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Midnight breakfast
Photo by Lauren Becker ’16/Augustana Photo Bureau

Midnight Breakfast, served with good humor

Dennis Norling
Dennis Norling, left, at work at Midnight Breakfast. (Augustana Photo Bureau/Lauren Becker '16)

The finals week Midnight Breakfast will be served from 10 p.m. until midnight tonight. Faculty and other employees volunteer to cook, serve and wash dishes for the tired but giddy students who show up for the free late-night repast at the Center for Student Life.

Dennis Norling, an instructor in business administration, has worked the last 10 years at Augustana and the last three Midnight Breakfasts. He does it to support both the students and the dedicated people who work at the dining facility. "I dine at the CSL every weekday, often on weekends, during breaks and in the summer — pretty much whenever it's open," he said. "I've never really learned to cook, so this place is a godsend."

In a Field Notes essay for the campus newsletter, he writes:

"I always enjoy talking to students outside of class, so working at the Midnight Breakfast is a no-brainer. That probably explains why faculty and staff arrive in good humor, but, to my surprise, the students are pretty happy, too. Maybe it's akin to gallows humor, but whatever finals anxiety they may have is all but invisible. They are ebullient. The food is free and their teachers are dishing out eggs instead of tricky questions.

"In addition to scrambled eggs, we serve pancakes, sausages, cheesy potatoes, fresh fruit and a variety of sweet treats. For volunteers who would rather not be stuck in one spot serving, there's the option of cleaning tables with Kai Swanson and Kimberly Murphy.

"Hot food is served at Wild Thymes, the Carvery and at my post-the American Grill. I'm not the quickest egg slinger around and, since speed is essential with lines of students snaking back through the seating area, I take a job requiring neither skill nor speed: garnishing pancakes with chocolate chips.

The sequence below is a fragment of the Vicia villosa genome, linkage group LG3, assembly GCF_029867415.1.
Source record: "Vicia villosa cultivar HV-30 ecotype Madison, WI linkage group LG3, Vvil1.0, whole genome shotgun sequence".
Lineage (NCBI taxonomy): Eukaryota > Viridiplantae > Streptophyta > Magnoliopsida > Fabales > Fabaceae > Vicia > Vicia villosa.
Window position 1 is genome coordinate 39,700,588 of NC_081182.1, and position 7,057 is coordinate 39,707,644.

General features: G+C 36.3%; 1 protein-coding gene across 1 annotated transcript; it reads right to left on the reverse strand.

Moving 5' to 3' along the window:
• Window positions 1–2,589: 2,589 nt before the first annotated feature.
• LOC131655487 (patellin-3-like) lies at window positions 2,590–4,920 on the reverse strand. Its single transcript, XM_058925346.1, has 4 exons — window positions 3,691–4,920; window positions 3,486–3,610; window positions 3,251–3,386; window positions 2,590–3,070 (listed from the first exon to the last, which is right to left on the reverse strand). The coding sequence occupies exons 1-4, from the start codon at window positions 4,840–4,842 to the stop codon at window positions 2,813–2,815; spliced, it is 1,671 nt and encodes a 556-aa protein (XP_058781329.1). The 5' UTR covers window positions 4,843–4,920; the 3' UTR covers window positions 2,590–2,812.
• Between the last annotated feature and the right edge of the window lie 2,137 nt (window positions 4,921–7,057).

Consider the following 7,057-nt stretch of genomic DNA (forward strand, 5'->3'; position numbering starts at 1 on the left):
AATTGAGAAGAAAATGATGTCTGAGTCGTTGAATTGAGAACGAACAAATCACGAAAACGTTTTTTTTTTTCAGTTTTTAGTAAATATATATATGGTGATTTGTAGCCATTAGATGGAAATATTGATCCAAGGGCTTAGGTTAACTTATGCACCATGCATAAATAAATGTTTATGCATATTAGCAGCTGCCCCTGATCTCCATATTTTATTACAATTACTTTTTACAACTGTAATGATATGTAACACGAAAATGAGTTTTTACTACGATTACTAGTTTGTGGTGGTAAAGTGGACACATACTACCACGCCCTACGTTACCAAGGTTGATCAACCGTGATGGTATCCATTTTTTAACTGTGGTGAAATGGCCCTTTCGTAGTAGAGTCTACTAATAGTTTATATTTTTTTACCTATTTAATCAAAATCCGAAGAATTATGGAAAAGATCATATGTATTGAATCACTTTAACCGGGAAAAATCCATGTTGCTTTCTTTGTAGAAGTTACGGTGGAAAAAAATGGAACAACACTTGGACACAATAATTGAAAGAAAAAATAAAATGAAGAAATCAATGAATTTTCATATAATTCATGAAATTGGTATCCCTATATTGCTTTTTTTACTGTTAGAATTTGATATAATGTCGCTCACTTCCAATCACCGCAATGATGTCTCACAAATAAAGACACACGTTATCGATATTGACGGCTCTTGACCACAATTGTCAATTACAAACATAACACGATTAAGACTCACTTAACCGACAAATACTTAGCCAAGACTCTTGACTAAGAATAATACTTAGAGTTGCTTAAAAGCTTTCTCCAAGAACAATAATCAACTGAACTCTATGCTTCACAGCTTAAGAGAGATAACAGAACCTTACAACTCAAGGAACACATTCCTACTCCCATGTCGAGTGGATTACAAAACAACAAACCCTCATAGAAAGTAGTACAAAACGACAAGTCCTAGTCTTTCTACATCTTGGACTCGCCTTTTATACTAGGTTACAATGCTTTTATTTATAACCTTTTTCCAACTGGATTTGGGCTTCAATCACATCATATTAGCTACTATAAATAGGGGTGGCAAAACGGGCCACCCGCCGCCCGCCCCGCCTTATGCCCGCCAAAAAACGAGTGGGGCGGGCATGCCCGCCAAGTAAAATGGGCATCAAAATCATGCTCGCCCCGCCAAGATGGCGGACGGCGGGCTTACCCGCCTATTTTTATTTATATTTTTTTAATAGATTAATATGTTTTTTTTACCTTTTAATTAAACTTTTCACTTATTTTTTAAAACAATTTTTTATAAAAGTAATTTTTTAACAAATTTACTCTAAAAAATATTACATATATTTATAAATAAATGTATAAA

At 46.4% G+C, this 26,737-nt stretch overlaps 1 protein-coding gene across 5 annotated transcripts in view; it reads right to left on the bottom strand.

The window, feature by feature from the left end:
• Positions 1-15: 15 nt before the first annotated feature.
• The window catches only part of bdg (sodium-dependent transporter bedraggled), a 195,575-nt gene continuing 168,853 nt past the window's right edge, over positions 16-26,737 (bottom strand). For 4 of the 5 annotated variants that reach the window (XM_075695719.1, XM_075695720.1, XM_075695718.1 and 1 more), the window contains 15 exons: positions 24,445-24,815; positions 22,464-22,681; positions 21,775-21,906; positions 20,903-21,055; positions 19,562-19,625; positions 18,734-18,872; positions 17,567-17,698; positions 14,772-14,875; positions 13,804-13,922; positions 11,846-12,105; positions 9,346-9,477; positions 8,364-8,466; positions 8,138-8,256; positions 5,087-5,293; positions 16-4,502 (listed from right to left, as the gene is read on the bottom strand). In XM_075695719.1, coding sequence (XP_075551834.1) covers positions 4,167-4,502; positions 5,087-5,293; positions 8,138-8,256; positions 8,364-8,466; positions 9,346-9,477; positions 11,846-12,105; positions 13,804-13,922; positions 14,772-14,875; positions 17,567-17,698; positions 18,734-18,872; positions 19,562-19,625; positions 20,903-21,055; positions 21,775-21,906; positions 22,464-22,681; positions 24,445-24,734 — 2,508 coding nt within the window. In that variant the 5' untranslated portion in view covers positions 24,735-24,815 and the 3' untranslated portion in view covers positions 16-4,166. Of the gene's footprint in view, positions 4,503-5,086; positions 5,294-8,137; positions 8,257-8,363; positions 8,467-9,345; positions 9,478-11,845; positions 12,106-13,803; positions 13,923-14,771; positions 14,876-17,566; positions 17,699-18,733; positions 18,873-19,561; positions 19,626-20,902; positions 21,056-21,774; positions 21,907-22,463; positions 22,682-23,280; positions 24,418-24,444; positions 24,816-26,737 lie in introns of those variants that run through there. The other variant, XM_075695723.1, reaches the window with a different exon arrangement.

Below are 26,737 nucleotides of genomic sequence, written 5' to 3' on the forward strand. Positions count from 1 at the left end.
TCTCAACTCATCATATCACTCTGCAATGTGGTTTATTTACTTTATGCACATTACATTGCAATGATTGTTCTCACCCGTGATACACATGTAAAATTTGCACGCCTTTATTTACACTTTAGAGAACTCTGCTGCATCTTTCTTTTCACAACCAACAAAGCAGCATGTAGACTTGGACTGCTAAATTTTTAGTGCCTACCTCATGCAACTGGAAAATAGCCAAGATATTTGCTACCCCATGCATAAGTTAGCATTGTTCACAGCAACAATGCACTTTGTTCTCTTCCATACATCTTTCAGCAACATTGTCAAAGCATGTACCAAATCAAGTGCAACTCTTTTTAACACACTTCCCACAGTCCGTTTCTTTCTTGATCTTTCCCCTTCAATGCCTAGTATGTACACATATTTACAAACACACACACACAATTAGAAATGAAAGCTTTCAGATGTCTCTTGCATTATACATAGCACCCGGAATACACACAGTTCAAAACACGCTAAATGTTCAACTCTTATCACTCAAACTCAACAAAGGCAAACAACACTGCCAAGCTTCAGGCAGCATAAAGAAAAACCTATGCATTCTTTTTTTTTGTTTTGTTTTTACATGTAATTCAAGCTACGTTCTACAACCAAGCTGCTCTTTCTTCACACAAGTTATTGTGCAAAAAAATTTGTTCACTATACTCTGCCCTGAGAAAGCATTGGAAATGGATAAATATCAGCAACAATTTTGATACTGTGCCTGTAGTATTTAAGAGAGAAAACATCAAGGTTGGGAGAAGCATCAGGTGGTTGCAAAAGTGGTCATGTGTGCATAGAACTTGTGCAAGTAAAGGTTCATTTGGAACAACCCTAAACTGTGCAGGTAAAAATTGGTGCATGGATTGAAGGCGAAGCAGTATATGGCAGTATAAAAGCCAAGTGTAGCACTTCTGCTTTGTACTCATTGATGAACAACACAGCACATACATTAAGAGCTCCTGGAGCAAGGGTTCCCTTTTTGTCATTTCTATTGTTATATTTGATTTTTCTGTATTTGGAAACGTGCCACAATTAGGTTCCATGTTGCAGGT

"Luckily, at last Monday's Midnight Breakfast, I was surrounded by consummate professionals. Bob Tallitsch, our stentorian maître d', greeted guests as he flipped flapjacks. He seemed to know each of them by name: first, last and middle. Most smiled nervously and quickly moved on to a stack of Eric Stewart's beautifully browned pancakes, pancakes that would make Martha Stewart envious.

"Larry Peterson served eggs and potatoes with a dash of repartée. Liz Roberson flung pancakes onto plates as if they were Frisbees. Should their careers as educators falter, the Red Crow, Le Figaro or Johnny's Steakhouse should hire them in a heartbeat.

"Later on there might be no line over at the Carvery, and yet our post had a dozen students waiting. In a spasm of modesty, Bob claimed he was the draw. When we ran out of chocolate chips, I began pouring syrup on the pancakes, an act Eric deemed too Calvinist, eliminating students' free will by predetermining their choice. Oy, academics!

"It's Jason Peters I admired most. Shunning the limelight, he slaved away uncomplaining, happily scraping plates in the kitchen.

"If you didn't have a chance to volunteer this week, consider signing up to help in May. I think you will enjoy it, and I can promise you won't get stuck near Bob."

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